From the architect: As a design practice, our aim is to create evocative architecture which satisfies the human need for textural and tactile experience. Solis on Hamilton Island draws inspiration from its magnificent location and Mediterranean coastal architecture: simple, permeable volumes opening and unfolding, capturing distant views of water and land.
This site, within its luscious natural setting, brings the weather seasons into focus with the vegetation’s glorious display of color, texture and flower – nature’s constant reminders of life’s cycles. Remaining connected to these surroundings was one of the key elements driving the design of the house.
Terraces are fluid extensions of internal spaces capturing cooling breezes and allowing cross ventilation. Bedroom terraces frame magnificent views of water and garden, distant lands and the horizon, so that falling asleep or waking is never a mundane ritual. Special attention was taken designing the bathrooms:eliminating superfluous detail and relating to the natural surroundings imbues the spaces with a sense of well-being and purity that is invigorating for the body and stimulating for the mind.
Always connected to water, the interiors are sheltered and cool: swimming pools, reflection ponds and strategically positioned trickling waterfalls soothe both indoors and outdoors, as each rain droplet resonates through the spaces.
In contrast to this sense of tranquility, equally critical to the design was to provide a high degree of safety to the occupants by integrating building regulations so that the house is able to withstand the destructive forces of tropical cyclones that are common in this region of Queensland.
Construction method and material selection was influenced not only by the climate but also the client who had expressed preference for low maintenance materials on a sub-tropical site with extreme weather: long periods of hot, humid conditions and prolonged heavy rain during the wet season limit material lifespan.
Another factor was regional Council’s limit on colors: white and primary colors were not permissible. For these reasons concrete became the primary material; utilizing its eternal qualities of extreme resiliency, excellent thermal properties, the textural quality and hue of rough sawn timber boards echoing the trunks of gum trees and large grey weathered boulders on the site. Further, concrete allows for a ready-made finish eliminating the use of render and paint as well as lending instant patina.
Wall and floor finishes, such as polished concrete, unfilled honed travertine tiles and textured internal renders were selected for their durability and tactile qualities; the irresistible urge to experience the house bare-feet whilst enjoying the touch of the smooth, cool stone.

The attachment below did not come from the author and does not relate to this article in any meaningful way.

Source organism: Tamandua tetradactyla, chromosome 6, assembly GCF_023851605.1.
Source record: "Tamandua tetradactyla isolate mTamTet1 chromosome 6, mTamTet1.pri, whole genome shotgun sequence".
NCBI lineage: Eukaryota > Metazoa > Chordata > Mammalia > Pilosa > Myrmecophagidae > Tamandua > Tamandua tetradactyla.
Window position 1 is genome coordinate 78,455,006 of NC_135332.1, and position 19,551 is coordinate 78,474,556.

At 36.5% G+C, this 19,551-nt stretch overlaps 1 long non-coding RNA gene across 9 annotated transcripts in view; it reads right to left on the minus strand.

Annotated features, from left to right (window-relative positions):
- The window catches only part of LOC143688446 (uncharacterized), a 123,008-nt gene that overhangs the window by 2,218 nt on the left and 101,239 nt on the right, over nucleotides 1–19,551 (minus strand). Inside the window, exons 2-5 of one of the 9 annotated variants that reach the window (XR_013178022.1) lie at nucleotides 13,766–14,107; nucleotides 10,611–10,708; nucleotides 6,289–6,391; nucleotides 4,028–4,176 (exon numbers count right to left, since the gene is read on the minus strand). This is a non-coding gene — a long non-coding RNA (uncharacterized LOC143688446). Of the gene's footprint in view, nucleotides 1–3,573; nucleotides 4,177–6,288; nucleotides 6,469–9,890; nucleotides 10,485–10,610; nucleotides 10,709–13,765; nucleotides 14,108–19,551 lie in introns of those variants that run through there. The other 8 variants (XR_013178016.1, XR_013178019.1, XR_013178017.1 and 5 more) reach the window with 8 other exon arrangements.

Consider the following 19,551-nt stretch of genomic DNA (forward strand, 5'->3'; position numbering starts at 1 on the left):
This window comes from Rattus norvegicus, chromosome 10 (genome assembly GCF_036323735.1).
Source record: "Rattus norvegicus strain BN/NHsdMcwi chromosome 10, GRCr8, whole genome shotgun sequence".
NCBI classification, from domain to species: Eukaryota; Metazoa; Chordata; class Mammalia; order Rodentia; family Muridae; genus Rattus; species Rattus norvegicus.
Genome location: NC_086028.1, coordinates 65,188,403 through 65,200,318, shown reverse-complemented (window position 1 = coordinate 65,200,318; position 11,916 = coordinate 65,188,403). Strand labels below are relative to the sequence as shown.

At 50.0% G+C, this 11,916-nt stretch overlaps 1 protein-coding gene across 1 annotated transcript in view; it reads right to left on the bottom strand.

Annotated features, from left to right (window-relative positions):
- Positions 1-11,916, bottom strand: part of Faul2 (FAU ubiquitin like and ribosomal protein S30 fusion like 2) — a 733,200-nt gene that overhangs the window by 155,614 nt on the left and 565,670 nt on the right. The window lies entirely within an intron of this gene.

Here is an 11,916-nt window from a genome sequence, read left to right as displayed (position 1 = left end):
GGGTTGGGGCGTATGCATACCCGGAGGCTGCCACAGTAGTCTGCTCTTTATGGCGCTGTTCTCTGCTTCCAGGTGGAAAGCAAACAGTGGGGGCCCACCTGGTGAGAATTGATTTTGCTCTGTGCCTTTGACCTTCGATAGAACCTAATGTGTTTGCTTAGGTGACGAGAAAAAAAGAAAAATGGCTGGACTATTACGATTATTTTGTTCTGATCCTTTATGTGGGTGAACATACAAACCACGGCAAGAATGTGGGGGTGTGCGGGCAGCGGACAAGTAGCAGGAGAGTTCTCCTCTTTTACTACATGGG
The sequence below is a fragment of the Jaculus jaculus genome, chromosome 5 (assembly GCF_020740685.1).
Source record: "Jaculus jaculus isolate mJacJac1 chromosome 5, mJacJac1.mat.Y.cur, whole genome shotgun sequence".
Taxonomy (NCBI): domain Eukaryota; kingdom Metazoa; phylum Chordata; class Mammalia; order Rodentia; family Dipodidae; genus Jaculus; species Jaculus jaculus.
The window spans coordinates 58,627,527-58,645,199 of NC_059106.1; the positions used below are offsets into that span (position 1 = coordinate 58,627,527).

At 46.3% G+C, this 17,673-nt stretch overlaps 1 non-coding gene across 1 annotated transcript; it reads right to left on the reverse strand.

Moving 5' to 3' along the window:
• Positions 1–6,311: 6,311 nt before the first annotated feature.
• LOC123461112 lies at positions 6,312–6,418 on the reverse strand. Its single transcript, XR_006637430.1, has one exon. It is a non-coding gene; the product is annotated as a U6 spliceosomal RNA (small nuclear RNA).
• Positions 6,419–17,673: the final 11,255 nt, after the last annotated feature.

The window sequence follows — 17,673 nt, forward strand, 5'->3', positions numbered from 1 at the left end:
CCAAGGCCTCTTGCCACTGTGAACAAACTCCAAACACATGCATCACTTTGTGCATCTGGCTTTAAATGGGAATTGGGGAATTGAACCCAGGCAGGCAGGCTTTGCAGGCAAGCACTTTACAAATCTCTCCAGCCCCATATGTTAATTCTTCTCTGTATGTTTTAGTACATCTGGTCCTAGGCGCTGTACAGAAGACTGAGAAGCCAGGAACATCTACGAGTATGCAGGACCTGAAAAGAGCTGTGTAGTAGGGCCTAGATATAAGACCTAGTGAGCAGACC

The design seeks to balance the human spirit by the enriching experience gained in re-connecting with nature through the simple act of observing the wonders of its ever-changing scenery and by harnessing its benefits: off-shore cool breezes, warm evenings, spectacular sunsets, lush vegetation and the beauty of tropical rainfalls.
The Armada House is a modern post and beam home designed by Canadian firm KB Design, set among Garry Oaks on a rocky slope in Victoria, British Columbia, Canada. Set in the Ten Mile Point/Wedgewood Estates neighborhood, Armada is a perfect convergence of concrete, glass, steel and wood, built by Abstract Developments. In 2008 it garnered 10 Gold awards including Project of the Year and Best Custom Home in Canada. Its entry atrium’s grand but welcoming stairs and five-foot wide Douglas fir door establish a sense of volume and scale that defines the residence. Exposed glu-lam fir beams and plenty of windows compliment the open plan kitchen, living, dining space of this 5,299 square foot property. This facilitates a delicate balance between spaciousness for entertaining and intimacy for daily living.
Photos: Courtesy of Keith Baker | KB Design
The Naked House has been designed by architect Marc Gerritsen as a single family contemporary home for himself in Koh Samui, Thailand. The site location was chosen for the large expanse of the surroundings and quietness. Life in Taipei is very hectic, so the architect needed a place to escape, a quiet area with fabulous views. He wanted an open plan living room with doors that can totally slide away, overlooking a pool and the ocean, something he had been dreaming about for a long time. With this plot he was able to put the pieces of the puzzle together. “The house was a return to the basic values in life: good clean air, wide open space, quiet solitude. With these basic values you can be in a space that is uncluttered, and your mind can become still.” This was also the reason behind the basic materials that were applied to this project: concrete, wood, steel and glass. With no embellishments, the focus was applied more heavily on the space rather than the materials.